Doug Munoz

New research by Chin-An Wang and Douglas Munoz, at Queen’s University, shows that a brain region called the intermediate superior colliculus (SCi) helps regulate the size of the pupil to optimize visual sensitivity and sharpness. Interestingly, brain processing of an object begins even before one shifts their gaze towards the object.  This research shows that the size of the pupil is adjusted to the light level of the target, independent of the general light level, before the movement of the eyes towards this target. 

Concussions loosen insulation around brain cells

Alex Rauscher

Alex Rauscher

Researchers say the findings provide a convincing reason to keep concussed athletes on the bench even if they no longer exhibit any symptoms.

Detailed scans of concussed University of British Columbia hockey players found that the protective fatty tissue surrounding brain cell fibres was loosened two weeks after the injury—even though the athletes felt fine and were deemed ready to return to the ice.

The link between obesity, the brain, and genetics

Alain Dagher

Dr. Alain Dagher

When it comes to weight gain, the problem may be mostly in our heads, and our genes

Clinicians should consider how the way we think can make us vulnerable to obesity, and how obesity is genetically intertwined with brain structure and mental performance, according to new research.

The study, led by researchers at the Montreal Neurological Institute and Hospital (The Neuro) and published in the Proceedings of the National Academy of Sciences on Aug. 28, 2018, was an examination of magnetic resonance imaging (MRI) and cognitive test data from 1,200 individuals, supplied as part of the Human Connectome Project.

Congratulations to newly elected fellows of the Royal Society of Canada, and to the incoming class of the college of new scientists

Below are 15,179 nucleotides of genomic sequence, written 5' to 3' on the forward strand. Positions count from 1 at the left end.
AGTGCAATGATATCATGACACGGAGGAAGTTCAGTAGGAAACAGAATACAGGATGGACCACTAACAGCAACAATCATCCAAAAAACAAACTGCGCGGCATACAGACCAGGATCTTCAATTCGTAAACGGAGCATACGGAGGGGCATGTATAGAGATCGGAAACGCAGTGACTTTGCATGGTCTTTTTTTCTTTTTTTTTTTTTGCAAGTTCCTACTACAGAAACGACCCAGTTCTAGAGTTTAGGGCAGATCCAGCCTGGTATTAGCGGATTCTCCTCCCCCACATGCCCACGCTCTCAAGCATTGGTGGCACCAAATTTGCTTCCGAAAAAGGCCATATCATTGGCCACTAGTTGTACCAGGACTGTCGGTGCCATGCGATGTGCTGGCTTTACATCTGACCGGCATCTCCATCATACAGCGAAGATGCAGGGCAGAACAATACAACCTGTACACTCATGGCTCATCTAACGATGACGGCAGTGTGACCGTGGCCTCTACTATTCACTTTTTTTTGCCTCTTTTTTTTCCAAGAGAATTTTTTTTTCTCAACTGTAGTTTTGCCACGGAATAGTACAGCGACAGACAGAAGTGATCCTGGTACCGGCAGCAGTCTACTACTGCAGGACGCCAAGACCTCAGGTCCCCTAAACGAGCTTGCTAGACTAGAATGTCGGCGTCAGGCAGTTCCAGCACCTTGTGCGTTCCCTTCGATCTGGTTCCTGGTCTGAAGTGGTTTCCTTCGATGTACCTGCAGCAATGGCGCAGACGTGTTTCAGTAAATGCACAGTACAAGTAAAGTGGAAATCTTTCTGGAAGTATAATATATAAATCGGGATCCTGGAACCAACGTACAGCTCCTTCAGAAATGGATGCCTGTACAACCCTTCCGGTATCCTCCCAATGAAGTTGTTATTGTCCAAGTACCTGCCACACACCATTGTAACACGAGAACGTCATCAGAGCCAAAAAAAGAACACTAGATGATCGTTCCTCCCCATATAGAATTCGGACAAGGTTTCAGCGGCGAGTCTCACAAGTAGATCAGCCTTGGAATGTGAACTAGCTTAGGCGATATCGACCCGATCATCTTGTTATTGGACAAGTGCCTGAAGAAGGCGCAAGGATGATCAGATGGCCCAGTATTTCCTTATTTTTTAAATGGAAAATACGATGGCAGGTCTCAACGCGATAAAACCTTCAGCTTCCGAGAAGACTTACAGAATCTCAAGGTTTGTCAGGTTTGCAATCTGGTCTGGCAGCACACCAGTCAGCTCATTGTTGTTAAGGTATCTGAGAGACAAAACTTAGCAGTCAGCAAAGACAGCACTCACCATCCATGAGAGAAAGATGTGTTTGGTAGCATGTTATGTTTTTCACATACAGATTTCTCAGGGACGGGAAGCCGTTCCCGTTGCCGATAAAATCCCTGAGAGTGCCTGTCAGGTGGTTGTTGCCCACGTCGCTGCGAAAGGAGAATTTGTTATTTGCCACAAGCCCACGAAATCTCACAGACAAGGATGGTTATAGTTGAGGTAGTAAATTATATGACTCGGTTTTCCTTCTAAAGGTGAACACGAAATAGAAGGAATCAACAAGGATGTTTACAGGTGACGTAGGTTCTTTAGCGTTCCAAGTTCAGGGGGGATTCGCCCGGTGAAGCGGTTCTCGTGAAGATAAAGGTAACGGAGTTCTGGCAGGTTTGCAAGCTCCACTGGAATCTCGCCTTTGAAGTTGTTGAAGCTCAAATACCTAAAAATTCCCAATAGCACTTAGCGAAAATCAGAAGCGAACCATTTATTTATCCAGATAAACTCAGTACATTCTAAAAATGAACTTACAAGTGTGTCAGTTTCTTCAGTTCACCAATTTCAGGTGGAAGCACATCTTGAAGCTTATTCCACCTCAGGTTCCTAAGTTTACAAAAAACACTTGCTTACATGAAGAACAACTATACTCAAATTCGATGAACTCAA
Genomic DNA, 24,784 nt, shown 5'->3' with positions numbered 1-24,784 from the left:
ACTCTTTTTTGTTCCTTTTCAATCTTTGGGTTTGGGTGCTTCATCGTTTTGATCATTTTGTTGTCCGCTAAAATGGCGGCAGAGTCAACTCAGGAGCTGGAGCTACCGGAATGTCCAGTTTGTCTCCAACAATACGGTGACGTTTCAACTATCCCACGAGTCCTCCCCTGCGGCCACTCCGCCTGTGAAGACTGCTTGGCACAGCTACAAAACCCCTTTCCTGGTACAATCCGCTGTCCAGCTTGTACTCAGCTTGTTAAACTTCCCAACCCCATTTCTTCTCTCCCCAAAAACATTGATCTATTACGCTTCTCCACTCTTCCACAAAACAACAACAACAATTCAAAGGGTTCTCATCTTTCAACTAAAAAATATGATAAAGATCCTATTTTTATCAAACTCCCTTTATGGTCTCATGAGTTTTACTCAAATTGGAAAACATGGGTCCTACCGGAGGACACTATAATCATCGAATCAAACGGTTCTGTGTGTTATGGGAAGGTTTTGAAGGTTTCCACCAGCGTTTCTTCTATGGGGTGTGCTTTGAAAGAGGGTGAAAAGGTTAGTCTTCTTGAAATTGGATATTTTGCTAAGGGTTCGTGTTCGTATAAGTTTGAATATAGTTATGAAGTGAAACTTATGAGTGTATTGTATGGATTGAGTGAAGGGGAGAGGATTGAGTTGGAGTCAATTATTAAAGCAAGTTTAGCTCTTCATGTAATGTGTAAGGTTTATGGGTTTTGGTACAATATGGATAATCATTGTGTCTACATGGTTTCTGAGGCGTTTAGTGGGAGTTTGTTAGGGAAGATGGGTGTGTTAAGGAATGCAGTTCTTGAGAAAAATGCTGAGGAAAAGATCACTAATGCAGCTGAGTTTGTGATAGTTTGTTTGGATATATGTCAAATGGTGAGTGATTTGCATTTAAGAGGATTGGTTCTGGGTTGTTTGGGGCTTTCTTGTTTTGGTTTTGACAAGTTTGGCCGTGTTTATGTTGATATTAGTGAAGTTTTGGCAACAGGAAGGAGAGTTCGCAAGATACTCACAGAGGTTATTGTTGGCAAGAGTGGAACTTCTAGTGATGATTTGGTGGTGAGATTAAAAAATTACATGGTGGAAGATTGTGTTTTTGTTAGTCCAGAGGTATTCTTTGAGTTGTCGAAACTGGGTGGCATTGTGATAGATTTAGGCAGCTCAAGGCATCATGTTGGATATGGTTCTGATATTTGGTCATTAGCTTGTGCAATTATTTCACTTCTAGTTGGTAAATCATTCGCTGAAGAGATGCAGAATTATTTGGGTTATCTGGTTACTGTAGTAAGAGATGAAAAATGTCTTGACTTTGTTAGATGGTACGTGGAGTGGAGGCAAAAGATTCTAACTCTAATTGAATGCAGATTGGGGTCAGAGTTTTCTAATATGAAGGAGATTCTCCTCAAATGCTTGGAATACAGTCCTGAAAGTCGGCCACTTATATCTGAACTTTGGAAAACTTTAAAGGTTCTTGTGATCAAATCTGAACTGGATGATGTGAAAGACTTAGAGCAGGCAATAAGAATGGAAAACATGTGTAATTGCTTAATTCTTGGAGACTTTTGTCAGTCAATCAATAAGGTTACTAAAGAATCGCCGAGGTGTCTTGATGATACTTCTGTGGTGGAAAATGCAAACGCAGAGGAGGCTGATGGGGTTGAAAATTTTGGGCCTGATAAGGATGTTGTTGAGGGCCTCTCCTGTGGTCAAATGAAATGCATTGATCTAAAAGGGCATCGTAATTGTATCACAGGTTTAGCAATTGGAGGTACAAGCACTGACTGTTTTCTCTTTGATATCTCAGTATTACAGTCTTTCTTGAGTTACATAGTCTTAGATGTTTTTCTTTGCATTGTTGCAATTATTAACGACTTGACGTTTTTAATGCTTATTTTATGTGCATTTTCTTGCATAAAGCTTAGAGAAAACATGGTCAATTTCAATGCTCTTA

The Royal Society of Canada has recently announced new Fellows in the Academies of Arts and Humanities, Social Sciences, and Science.  They have been elected by their peers for their outstanding scholarly, scientific and artistic achievement. Recognition by the RSC is the highest honour an individual can achieve in the Arts, Social Sciences and Sciences.

The RSC also welcomed new Members of the College of New Scholars, Artists and Scientists, that include top mid-career leaders in Canada. The College provides the RSC with a multigenerational capacity to help Canada and the world address major challenges and seize new opportunities including those identified in emerging fields.

Genetic model offers elegant tool for testing Parkinson’s disease therapies

Matthew Farrer

Matthew Farrer

For the past decade, Parkinson’s disease researchers have relied on the experimental equivalent of using a sledgehammer to tune a guitar to test new therapies for the disease. This may be a reason clinical trials of promising neuroprotective drugs fail. But, in new research published today in Nature Parkinson’s Disease, researchers at the Djavad Mowafaghian Centre for Brain Health (DMCBH) may have found the ideal tool for the job.

“We believe we’ve found an approach that is most relevant to humans, in that our models of gene dysfunction mimic the etiology of Parkinson’s disease rather than its pathology— meaning its beginning rather than its end,” says Dr. Matthew Farrer, the study’s lead investigator and a researcher at the Centre for Applied Neurogenetics at DMCBH. “This means we’re looking at the disease before it becomes symptomatic, before it begins affecting an individual’s motor skills or cognition.”